The presence in CSF of phosphorylation of tau in T181 was also confirmed employing the MALDI-TOF technique. To improve the sensibility of the analysis, we previously removed the large excess of human albumin that is also phosphorylated. Fig 2 shows the electropherogram of a CSF sample before and after the removal of albumin. Significant albumin removal was also observed by western blot analysis (data not shown). MALDI-TOF mass spectra of the phosphorylated peptides isolated from the gallium (III) affinity chromatography is shown in Fig 3. The peptide analysis indicated the presence of a phosphorylated peptide with the miz of 1076.525, corresponding to the sequence T181PPSSGEPPK, and confirming the presence of phosphorylation in T181. Phosphorylation of the two serine residues is not reported. The low proportion of tau in CSF prevented us from analysing all the CSF samples because a large volume of CSF is required.


Neurite retraction and phosphorylation of tau at T181 in cell culture model

With the purpose of initiating further studies in a cell line model, a culture of differentiated human SH-SY5Y neuroblastoma cells was treated for 60 min with culture supernatant of MT-2 cells (HTLV-I infected) (Fig 4). The treatment produced a significant reduction in the neurite length while the control experiment of SH-SY5Y cells incubated with supernatant of K562 cells maintained the initial neurite length (Fig 4 and 5A). Western blot analysis of cell lysates, shown in Fig 5B, indicated a hyperphosphorylation of tau at T181 in neuroblatoma cells treated with the supernatant of MT-2 cells that contains secreted viral proteins (Alefantis et al., 2005). The major immunoreactive band against pT181 and total tau (data not shown) showed the similar Mw of 52 kDa, as that observed in CSF (Fig. 1). No changes in total tau protein were observed. According to the literature in differentiated cell culture, a band with Mw of 48 is immunoreactive, with the same specific antibodies against different phosphoforms of tau as used in our study (Jámsá et al., 2004).


DISCUSSION

In CSF of HAM/TSP neither tubulin ñor acetyl-tubulin showed significant changes compared to the control group. Tyr-tubulin was not detected in CSF. Our results contrast with those reported in MS, another chronic neurological disease with axonal degeneration (axonopathy), loss of myelin and APP axonal accumulation, where tubulin concentration in CSF correlated with disease progression, increasing in patients with progressive MS (Semra et al., 2002, Teunissen et al., 2005). We have not found any reports on measurements of these post-translational modifications of tubulin in CSF.

It has been suggested that increased intrathecal reléase of tau reflects the degree of neuronal degeneration and damage (Bartosik-Psujek & Stelmasiak, 2006; Otto et al., 2008). Total tau has been found to be increased in Alzheimer' disease (AD), semantic dementia (SD), múltiple sclerosis (MS), amyotropic lateral sclerosis (ALS), Creutzfeldt-Jakob disease (CJD), and Guillain-Barré syndrome (Brettschneider et al., 2006a,b; Bartosik-Psujek & Stelmasiak, 2006; Buerguer et al., 2006; Terzi et al., 2007). On frontotemporal dementia (FTD) however, there are controversial results, no changes or increased levéis have been reported (Olsson et al., 2005). The highest levéis of tau in CSF positively correlate with the rate of degeneration, their being higher in CJD, modérate in AD and normal in patients with diseases with limited degeneration (Hesse et al., 2001). In CSF from HAM/TSP, a chronic disease, we found that total tau was significantly diminished compared to that of controls.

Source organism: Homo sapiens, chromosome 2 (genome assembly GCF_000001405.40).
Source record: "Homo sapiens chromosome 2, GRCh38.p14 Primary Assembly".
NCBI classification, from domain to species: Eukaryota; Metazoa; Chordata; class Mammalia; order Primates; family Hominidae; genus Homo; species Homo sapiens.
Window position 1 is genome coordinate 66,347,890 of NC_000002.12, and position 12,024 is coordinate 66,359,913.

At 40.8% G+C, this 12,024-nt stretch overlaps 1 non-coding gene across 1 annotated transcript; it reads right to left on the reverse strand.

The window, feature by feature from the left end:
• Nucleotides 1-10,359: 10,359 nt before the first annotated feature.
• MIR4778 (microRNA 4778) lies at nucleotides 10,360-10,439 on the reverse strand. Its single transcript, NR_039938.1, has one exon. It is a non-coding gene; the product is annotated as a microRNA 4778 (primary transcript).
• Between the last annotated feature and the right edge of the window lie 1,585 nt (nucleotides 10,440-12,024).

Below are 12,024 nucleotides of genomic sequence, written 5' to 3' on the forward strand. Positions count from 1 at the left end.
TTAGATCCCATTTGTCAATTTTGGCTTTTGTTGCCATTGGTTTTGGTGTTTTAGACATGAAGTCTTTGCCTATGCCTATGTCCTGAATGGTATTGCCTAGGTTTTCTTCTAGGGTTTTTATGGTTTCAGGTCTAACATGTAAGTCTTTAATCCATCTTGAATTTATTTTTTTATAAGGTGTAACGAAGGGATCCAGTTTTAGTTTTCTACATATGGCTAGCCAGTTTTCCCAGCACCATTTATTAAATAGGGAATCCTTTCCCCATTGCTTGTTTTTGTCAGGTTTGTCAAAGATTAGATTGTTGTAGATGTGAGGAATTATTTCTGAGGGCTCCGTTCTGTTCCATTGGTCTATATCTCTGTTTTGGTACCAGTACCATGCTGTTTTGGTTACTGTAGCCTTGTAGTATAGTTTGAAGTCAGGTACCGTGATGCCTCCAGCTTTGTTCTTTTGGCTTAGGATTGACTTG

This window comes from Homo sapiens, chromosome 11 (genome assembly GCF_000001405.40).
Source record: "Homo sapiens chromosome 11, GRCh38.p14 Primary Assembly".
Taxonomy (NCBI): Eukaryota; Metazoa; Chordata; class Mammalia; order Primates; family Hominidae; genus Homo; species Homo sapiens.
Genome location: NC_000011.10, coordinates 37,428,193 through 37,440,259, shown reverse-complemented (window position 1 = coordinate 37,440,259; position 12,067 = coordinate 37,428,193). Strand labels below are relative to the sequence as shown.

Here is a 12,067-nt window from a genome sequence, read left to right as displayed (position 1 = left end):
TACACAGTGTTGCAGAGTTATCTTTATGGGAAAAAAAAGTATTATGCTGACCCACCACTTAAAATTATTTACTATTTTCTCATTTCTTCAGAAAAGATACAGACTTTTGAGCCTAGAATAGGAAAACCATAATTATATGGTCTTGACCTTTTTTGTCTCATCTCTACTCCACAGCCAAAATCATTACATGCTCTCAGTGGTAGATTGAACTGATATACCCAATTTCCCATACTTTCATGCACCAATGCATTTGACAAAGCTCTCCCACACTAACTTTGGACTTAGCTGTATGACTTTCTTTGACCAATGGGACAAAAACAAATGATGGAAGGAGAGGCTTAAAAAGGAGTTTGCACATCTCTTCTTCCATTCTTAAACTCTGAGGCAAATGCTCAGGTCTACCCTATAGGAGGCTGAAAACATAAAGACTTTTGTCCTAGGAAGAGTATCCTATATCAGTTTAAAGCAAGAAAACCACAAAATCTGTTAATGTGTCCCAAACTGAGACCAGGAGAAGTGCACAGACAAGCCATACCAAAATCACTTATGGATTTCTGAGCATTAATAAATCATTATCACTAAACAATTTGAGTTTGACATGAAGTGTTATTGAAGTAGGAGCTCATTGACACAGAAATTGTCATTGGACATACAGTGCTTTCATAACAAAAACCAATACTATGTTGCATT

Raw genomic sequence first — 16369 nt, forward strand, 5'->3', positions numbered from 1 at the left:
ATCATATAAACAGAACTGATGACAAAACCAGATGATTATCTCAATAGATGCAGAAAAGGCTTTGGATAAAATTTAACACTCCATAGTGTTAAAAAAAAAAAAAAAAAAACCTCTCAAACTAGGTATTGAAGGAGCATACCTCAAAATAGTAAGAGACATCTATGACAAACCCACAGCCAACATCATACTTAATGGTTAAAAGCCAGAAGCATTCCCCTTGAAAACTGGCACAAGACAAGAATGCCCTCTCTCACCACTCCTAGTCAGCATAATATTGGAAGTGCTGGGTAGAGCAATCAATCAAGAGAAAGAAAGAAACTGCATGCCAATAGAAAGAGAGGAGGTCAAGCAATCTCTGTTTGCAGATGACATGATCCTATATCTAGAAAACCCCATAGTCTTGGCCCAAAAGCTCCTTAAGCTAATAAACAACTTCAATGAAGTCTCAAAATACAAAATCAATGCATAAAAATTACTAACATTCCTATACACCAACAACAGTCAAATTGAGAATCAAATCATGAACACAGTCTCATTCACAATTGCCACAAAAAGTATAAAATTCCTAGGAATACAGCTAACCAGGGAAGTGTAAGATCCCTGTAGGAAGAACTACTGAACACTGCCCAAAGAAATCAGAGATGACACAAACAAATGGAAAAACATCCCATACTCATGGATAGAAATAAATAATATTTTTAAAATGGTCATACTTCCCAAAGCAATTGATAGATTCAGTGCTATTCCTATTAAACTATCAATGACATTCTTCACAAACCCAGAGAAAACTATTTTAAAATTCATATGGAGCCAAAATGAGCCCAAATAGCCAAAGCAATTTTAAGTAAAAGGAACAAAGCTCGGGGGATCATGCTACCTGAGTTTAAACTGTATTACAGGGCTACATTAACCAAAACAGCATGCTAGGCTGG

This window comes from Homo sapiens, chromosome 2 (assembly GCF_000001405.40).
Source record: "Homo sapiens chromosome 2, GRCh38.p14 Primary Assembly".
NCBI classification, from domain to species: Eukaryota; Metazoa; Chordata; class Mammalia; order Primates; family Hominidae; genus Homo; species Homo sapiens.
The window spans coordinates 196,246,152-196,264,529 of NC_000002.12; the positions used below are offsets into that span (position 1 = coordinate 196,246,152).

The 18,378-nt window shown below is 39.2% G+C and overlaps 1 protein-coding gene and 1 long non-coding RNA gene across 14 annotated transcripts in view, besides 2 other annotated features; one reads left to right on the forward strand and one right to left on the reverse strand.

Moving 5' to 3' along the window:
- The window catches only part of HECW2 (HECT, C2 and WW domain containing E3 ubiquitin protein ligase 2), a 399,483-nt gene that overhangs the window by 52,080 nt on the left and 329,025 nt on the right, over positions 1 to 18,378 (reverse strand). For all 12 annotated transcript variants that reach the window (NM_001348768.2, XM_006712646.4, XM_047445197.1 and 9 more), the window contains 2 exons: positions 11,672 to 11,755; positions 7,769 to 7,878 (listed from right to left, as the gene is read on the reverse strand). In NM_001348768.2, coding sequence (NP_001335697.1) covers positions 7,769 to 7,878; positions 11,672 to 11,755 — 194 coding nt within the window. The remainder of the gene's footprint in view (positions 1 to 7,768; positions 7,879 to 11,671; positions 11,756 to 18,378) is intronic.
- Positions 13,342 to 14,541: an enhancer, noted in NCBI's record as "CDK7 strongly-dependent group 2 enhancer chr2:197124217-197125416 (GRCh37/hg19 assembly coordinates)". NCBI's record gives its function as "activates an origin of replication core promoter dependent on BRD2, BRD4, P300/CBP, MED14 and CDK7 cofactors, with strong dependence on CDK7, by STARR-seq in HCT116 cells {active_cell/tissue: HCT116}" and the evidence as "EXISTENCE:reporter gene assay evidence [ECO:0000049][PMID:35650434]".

The significant increases in both pT181 level and tau-pT181/total tau ratio in CSF from HAM/TSP patients suggest the presence of a hyperphosphorylated isoform of tau. Hyperphosphorylation of T181 has been detected in the CSF of patients with AD, with CJD both in vCJD and sCJD, with relapsing-remitting-MS, with SD, and with cerebrovascular disease (Olsson et al., 2005; Goodall et al., 2006; Burguer et al., 2006; Skinningsrud et al., 2008; Otto et al., 2008). The increase in the level of pT181 is not a marker of simple neuronal loss (Hesse et al., 2001; Otto et al., 2008). Interestingly, in HAM/TSP, a large proportion of total tau is phosphorylated at T181, compared to all of these other pathologies, deduced from the higher valúes of the ratio pT181/total tau. Compared to MS, CSF levéis of total tau in HAM/TSP were not elevated, while a greater increase in pT181 was observed (Bartosik-Psujek and Stelmasiak, 2006). Nevertheless, the ratio pT181/total tau was always higher in CSF from HAM/TSP than that of the other groups. It is not possible to conclude that a unique hyperphosphorylation at T181 could be exclusive to HAM/TSP, because among the various neurological diseases where this increase is also observed, only studies in CJD and AD have been done in CSF using specific antibodies against other phosphoresidues. These findings showed phosphorylation increases in residues T181, S199, S202 and S404 in CJD, and in T181, S199, T231, S235 in AD (Van Everbroeck et al., 2002; Otto et al., 2008). Probably this residue could be more exposed to kinase actions due to its location in the aminoterminal projection domain (Shahani & Brandt, 2002).